Countries were reminded yesterday of their legal obligation to ensure citizens have a healthy environment, when UN human rights representative David Boyd presented his report at the 40th meeting of the Human Rights Council in Geneva.
The UN’s Special Rapporteur on the issue of human rights obligations relating to the enjoyment of a safe, clean, healthy and sustainable environment remarked in his report on the “complete absence or weakness of national air quality standards in many States”, which indicated “a widespread failure to fulfil this fundamental human rights obligation, with devastating impacts” on child health globally.
He was referring to the findings of a 2017 review indicating that 80 countries did not have any air quality standards or guidelines at all, that few had incorporated World Health Organization guidelines into their air quality standards and that not one had adopted all of these guidelines.
Clean air as a human right is not a new issue or concept within international discussions. Notably, last year, the United Nations High Commissioner for Human Rights told the World Health Organization’s First Global Conference on Air Pollution and Health, “there can be no doubt that all human beings are entitled to breathe clean air”.
But the Special Rapporteur’s report reflects a growing global understanding of the devastating health impacts of air pollution, drawing together its established links with a wide range of human diseases and impairments, a sense of the magnitude of the problem, its cross-sectorial nature, the availability of viable solutions and the human health and economic cases for action for clean air.
He brought the Council’s attention to the more than 6 billion people– one-third of them children– who regularly inhale air so polluted it puts their life, health and wellbeing at risk, calling it “a silent, sometimes invisible, prolific killer”, responsible for the premature death of 7 million people each year, including 600,000 children.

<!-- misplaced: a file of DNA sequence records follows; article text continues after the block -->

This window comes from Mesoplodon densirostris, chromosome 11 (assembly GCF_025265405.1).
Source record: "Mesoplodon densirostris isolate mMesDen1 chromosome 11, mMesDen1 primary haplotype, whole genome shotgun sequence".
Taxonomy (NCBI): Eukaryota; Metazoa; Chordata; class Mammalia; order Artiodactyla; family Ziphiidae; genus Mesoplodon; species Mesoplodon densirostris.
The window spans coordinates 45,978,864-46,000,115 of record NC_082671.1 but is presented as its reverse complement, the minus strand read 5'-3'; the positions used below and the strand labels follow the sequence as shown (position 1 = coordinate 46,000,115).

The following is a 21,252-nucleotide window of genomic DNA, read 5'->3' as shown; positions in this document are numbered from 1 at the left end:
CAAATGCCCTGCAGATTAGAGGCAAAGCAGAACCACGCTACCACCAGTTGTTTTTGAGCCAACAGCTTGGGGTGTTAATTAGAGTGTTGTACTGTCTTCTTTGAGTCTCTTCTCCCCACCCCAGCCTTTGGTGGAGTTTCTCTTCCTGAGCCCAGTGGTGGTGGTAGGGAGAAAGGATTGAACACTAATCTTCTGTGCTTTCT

“Yet, this pandemic receives inadequate attention as these deaths are not as dramatic as those caused by other disasters or epidemics,” he told the Council. “Every hour, 800 people are dying, many after years of suffering, from cancer, respiratory illnesses or heart disease directly caused by breathing polluted air.”
“People cannot avoid inhaling whatever contaminants are present in the air inside their homes or in their communities,” he said.
Boyd said that failing to ensure clean air constituted a violation of their fundamental right to a healthy environment, a right that at least 155 countries are legally obligated– through treaties, constitutions, and legislation– to respect, protect, and fulfil the right.
However, a recent UN Environment report found that, despite a dramatic growth in laws and agencies put in place since the 1970s to protect the environment, a widespread lack of enforcement has meant an inadequate response to reducing pollution, mitigating climate change and preventing widespread species and habitat loss.
Boyd recommended that the General Assembly– which has adopted many resolutions on the right to clean water– adopt a resolution on the right to clean air, which he believed could help spur and guide action.
“Surely if there is a human right to clean water, there must be a human right to clean air. Both are essential to life, health, dignity and well-being,” his report stated.
He identified seven key steps that each country must take to ensure clean air and fulfil the right to a healthy environment:
• Monitor air quality and impacts on human health;
• Assess sources of air pollution;
• Make information publicly available, including public health advisories;
• Establish air quality legislation, regulations, standards and policies;
• Develop air quality action plans at the local, national and, if necessary, regional levels;
• Implement the air quality action plan and enforce the standards; and
• Evaluate progress and, if necessary, strengthen the plan to ensure that the standards are met.
“The failure to respect, protect and fulfil the right to breathe clean air is inflicting a terrible toll on people all across the world. The statistics presented in the present report depict a public health catastrophe, yet the numbers fail to capture the magnitude of human suffering involved. Each premature death, every illness and every disability afflicts an individual with hopes, dreams and loved ones. Air pollution is a preventable problem. The solutions − laws, standards, policies, programmes, investments and technologies − are known. Implementing these solutions will of course entail large investments, but the benefits of fulfilling the right to breathe clean air for all of humanity are incalculable.” UN Human Rights Special Rapporteur David Boyd
Read the press release from the UN High Commissioner for Human Rights: Air pollution: The silent killer that claims 7 million lives each year
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